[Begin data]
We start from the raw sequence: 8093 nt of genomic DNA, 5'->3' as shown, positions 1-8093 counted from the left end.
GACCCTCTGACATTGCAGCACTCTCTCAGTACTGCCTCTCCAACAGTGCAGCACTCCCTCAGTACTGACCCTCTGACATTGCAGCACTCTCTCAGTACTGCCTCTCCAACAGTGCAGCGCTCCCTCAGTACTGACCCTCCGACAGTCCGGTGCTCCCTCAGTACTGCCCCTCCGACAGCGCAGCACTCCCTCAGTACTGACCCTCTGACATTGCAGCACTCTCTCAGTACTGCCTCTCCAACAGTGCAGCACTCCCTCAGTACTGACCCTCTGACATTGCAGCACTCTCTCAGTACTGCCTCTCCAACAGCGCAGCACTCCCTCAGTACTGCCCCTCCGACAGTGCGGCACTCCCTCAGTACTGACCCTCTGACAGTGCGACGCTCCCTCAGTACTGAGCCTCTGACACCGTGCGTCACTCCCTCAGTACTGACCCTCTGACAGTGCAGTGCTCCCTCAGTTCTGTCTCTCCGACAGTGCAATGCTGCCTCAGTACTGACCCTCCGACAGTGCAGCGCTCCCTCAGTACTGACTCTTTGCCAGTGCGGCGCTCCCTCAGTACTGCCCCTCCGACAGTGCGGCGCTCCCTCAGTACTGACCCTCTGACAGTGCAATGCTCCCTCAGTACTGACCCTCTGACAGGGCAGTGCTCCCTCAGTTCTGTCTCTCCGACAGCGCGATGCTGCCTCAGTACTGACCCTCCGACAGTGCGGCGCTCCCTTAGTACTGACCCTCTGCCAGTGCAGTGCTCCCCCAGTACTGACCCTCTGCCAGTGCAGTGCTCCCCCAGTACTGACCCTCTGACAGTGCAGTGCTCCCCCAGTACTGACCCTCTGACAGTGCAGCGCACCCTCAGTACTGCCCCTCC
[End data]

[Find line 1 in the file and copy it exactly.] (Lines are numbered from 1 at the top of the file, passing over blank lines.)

We start from the raw sequence: 8093 nt of genomic DNA, 5'->3' as shown, positions 1-8093 counted from the left end.